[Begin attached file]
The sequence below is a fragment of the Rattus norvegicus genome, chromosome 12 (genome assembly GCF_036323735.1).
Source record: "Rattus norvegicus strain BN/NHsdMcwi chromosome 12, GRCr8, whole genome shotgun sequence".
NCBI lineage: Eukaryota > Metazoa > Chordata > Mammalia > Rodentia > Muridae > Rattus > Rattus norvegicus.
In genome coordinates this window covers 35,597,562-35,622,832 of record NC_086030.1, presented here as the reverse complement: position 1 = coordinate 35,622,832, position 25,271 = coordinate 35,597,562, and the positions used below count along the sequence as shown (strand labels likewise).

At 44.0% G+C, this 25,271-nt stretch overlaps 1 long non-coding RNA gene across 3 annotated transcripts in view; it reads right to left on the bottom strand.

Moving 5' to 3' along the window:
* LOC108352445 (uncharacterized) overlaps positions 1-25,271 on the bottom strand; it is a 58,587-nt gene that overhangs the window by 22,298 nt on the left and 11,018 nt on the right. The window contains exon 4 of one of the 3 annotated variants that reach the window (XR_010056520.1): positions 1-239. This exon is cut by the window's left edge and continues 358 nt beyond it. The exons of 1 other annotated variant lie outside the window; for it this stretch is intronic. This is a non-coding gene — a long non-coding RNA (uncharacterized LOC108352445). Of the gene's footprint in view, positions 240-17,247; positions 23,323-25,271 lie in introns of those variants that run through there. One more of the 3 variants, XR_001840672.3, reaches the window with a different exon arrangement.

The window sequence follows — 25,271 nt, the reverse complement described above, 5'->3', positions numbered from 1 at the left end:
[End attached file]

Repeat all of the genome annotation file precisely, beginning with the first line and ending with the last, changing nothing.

The sequence below is a fragment of the Rattus norvegicus genome, chromosome 12 (genome assembly GCF_036323735.1).
Source record: "Rattus norvegicus strain BN/NHsdMcwi chromosome 12, GRCr8, whole genome shotgun sequence".
NCBI lineage: Eukaryota > Metazoa > Chordata > Mammalia > Rodentia > Muridae > Rattus > Rattus norvegicus.
In genome coordinates this window covers 35,597,562-35,622,832 of record NC_086030.1, presented here as the reverse complement: position 1 = coordinate 35,622,832, position 25,271 = coordinate 35,597,562, and the positions used below count along the sequence as shown (strand labels likewise).

At 44.0% G+C, this 25,271-nt stretch overlaps 1 long non-coding RNA gene across 3 annotated transcripts in view; it reads right to left on the bottom strand.

Moving 5' to 3' along the window:
* LOC108352445 (uncharacterized) overlaps positions 1-25,271 on the bottom strand; it is a 58,587-nt gene that overhangs the window by 22,298 nt on the left and 11,018 nt on the right. The window contains exon 4 of one of the 3 annotated variants that reach the window (XR_010056520.1): positions 1-239. This exon is cut by the window's left edge and continues 358 nt beyond it. The exons of 1 other annotated variant lie outside the window; for it this stretch is intronic. This is a non-coding gene — a long non-coding RNA (uncharacterized LOC108352445). Of the gene's footprint in view, positions 240-17,247; positions 23,323-25,271 lie in introns of those variants that run through there. One more of the 3 variants, XR_001840672.3, reaches the window with a different exon arrangement.

The window sequence follows — 25,271 nt, the reverse complement described above, 5'->3', positions numbered from 1 at the left end: